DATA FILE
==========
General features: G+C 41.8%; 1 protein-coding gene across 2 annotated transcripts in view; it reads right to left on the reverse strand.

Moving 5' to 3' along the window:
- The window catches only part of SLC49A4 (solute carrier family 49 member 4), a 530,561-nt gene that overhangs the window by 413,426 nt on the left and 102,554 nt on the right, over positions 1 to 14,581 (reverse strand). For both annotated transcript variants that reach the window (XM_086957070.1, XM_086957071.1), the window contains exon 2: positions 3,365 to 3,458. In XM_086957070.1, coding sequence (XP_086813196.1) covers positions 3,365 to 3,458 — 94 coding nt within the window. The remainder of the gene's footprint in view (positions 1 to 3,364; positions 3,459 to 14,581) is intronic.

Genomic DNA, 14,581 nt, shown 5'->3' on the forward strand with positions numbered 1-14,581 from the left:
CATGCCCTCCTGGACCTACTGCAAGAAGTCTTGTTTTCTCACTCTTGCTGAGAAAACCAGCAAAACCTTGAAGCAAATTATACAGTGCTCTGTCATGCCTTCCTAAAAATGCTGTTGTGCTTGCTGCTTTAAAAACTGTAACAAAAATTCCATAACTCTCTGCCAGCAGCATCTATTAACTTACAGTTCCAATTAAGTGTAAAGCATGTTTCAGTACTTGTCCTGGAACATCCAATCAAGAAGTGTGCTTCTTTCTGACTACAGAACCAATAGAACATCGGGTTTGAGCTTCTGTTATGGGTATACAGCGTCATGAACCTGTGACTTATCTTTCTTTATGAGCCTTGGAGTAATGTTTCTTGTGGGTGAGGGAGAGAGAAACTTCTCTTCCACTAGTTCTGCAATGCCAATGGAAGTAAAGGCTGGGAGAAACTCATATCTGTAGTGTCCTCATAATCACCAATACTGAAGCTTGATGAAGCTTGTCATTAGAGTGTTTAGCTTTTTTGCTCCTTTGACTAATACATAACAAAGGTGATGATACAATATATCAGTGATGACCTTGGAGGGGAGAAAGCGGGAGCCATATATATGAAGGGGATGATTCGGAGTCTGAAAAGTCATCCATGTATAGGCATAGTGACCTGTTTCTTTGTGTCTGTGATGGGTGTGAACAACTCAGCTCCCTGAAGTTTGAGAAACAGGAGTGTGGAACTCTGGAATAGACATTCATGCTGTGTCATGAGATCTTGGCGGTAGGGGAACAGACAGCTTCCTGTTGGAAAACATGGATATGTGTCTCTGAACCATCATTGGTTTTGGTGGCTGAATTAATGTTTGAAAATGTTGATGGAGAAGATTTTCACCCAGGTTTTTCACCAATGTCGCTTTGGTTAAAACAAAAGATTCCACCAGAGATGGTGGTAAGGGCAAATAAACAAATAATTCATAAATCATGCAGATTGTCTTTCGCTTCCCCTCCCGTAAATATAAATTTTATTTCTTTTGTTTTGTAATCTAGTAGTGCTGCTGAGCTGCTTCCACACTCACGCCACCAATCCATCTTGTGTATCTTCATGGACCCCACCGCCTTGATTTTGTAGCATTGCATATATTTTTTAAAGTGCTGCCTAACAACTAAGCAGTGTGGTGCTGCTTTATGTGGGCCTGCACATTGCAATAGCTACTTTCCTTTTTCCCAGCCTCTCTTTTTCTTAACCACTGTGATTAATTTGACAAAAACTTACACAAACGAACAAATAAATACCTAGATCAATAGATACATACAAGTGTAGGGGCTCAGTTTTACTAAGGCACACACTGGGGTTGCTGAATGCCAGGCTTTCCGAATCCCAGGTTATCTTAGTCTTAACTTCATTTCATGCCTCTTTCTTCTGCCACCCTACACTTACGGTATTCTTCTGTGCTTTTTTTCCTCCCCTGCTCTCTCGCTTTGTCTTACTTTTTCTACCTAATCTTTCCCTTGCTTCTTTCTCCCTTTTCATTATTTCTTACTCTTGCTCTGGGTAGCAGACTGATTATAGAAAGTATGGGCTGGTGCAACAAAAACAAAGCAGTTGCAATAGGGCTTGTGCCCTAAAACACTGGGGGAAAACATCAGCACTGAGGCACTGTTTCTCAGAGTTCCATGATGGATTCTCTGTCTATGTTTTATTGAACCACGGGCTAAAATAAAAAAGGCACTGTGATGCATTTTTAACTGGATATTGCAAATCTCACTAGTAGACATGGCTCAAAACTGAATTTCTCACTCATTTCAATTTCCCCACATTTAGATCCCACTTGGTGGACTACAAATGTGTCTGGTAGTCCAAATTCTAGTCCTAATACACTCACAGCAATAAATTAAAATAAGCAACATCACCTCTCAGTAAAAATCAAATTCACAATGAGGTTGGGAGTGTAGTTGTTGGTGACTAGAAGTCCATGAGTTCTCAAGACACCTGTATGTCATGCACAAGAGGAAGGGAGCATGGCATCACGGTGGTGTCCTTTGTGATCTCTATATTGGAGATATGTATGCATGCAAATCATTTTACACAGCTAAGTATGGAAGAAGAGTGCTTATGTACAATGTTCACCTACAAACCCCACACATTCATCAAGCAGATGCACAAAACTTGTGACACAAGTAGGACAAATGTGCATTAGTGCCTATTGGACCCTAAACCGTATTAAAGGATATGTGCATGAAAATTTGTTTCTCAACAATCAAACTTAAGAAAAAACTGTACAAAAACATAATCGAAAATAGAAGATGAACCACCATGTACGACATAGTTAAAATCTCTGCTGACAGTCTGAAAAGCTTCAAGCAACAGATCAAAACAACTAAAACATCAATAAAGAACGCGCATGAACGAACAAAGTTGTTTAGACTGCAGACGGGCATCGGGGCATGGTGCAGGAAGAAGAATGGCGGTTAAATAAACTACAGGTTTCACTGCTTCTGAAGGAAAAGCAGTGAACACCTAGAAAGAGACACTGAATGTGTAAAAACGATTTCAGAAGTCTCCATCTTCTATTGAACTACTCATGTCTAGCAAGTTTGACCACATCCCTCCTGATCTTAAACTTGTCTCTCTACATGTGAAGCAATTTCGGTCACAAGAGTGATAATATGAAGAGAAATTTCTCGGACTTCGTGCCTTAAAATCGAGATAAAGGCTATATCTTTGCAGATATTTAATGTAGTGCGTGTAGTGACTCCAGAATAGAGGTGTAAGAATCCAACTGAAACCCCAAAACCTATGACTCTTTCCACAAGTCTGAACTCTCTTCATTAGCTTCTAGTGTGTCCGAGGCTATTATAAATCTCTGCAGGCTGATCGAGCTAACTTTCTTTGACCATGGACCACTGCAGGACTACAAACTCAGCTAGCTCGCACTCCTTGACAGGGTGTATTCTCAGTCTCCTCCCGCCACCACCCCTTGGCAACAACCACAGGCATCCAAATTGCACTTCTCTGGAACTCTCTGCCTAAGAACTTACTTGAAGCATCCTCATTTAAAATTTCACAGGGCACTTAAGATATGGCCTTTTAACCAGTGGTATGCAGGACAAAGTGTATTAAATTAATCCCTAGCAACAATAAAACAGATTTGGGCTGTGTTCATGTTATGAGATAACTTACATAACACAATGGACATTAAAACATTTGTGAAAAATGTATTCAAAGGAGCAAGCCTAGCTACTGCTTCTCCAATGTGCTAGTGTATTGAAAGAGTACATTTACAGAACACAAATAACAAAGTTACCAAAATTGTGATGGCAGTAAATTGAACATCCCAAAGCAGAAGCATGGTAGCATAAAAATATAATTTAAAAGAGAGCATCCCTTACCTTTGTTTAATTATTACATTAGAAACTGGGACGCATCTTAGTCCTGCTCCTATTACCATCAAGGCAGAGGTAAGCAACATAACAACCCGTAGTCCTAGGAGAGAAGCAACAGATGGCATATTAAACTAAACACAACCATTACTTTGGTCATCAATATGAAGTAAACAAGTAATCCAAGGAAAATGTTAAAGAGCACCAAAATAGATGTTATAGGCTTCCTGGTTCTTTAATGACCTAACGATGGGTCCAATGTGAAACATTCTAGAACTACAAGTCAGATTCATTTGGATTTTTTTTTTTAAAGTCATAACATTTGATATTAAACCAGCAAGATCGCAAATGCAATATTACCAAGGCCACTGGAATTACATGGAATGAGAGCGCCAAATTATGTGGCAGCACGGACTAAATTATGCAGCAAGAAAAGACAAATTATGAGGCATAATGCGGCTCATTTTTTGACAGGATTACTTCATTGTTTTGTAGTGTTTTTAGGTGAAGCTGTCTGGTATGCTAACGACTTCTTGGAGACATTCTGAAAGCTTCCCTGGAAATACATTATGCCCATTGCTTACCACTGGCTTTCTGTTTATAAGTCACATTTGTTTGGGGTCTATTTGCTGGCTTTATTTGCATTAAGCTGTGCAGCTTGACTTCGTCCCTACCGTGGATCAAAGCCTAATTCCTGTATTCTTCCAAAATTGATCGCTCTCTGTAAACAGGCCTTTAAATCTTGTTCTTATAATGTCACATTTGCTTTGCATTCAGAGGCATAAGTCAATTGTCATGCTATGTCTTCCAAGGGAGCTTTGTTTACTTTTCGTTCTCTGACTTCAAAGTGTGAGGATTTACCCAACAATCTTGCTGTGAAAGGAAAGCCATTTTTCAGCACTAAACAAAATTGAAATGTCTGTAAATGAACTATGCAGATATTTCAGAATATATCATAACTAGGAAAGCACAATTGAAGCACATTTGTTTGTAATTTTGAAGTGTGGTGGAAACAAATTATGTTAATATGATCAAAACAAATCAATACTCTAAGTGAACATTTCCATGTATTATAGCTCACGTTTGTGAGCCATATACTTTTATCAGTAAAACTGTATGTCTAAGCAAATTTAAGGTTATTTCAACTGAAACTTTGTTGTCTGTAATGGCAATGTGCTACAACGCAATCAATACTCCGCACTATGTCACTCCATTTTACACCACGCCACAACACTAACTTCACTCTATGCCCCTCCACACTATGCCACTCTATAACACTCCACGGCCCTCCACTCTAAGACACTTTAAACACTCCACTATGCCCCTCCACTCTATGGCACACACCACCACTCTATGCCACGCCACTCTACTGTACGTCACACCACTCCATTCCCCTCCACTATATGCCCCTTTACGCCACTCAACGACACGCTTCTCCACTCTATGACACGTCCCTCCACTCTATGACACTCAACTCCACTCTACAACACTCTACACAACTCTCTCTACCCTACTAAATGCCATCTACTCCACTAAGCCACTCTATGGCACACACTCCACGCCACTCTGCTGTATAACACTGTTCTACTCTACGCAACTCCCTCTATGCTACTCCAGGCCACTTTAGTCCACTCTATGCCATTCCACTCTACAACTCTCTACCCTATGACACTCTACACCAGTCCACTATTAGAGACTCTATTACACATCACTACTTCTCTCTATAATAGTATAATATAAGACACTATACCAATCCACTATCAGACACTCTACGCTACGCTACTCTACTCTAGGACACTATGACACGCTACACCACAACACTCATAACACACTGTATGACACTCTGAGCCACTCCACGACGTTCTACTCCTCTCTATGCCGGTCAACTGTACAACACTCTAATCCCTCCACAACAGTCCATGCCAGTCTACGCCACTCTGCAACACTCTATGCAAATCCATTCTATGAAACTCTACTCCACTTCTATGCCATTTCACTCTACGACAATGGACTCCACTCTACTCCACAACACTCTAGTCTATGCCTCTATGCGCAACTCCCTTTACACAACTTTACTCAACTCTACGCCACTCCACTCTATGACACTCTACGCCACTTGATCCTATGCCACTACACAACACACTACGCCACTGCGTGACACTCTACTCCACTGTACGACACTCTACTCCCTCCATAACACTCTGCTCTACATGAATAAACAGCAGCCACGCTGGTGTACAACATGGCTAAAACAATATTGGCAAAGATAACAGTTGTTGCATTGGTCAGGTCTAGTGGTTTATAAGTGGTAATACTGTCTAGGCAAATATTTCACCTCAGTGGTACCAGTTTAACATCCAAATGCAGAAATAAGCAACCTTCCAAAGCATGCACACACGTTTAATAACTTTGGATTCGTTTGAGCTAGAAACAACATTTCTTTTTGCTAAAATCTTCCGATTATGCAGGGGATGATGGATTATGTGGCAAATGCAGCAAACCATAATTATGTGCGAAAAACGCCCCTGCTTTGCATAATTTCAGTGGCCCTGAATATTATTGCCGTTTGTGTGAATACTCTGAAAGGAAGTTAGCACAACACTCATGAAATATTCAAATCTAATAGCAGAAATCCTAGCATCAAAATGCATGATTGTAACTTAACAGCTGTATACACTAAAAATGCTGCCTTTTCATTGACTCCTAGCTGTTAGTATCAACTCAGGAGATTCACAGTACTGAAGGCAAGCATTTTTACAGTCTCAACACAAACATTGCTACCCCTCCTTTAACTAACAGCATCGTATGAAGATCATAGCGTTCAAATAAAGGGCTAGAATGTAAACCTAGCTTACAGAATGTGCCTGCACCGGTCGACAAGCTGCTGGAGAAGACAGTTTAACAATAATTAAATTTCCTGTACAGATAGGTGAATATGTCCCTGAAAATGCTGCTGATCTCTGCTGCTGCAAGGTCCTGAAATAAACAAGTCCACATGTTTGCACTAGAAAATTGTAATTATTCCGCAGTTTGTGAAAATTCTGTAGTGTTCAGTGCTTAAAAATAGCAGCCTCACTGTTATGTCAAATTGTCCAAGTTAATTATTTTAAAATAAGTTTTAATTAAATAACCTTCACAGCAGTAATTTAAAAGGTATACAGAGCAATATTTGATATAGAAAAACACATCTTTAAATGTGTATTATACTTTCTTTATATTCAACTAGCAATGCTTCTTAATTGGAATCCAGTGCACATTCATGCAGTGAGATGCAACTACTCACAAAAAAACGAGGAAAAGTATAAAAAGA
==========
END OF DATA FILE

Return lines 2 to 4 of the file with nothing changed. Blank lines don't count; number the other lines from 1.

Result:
Moving 5' to 3' along the window:
- The window catches only part of SLC49A4 (solute carrier family 49 member 4), a 530,561-nt gene that overhangs the window by 413,426 nt on the left and 102,554 nt on the right, over positions 1 to 14,581 (reverse strand). For both annotated transcript variants that reach the window (XM_086957070.1, XM_086957071.1), the window contains exon 2: positions 3,365 to 3,458. In XM_086957070.1, coding sequence (XP_086813196.1) covers positions 3,365 to 3,458 — 94 coding nt within the window. The remainder of the gene's footprint in view (positions 1 to 3,364; positions 3,459 to 14,581) is intronic.

Genomic DNA, 14,581 nt, shown 5'->3' on the forward strand with positions numbered 1-14,581 from the left: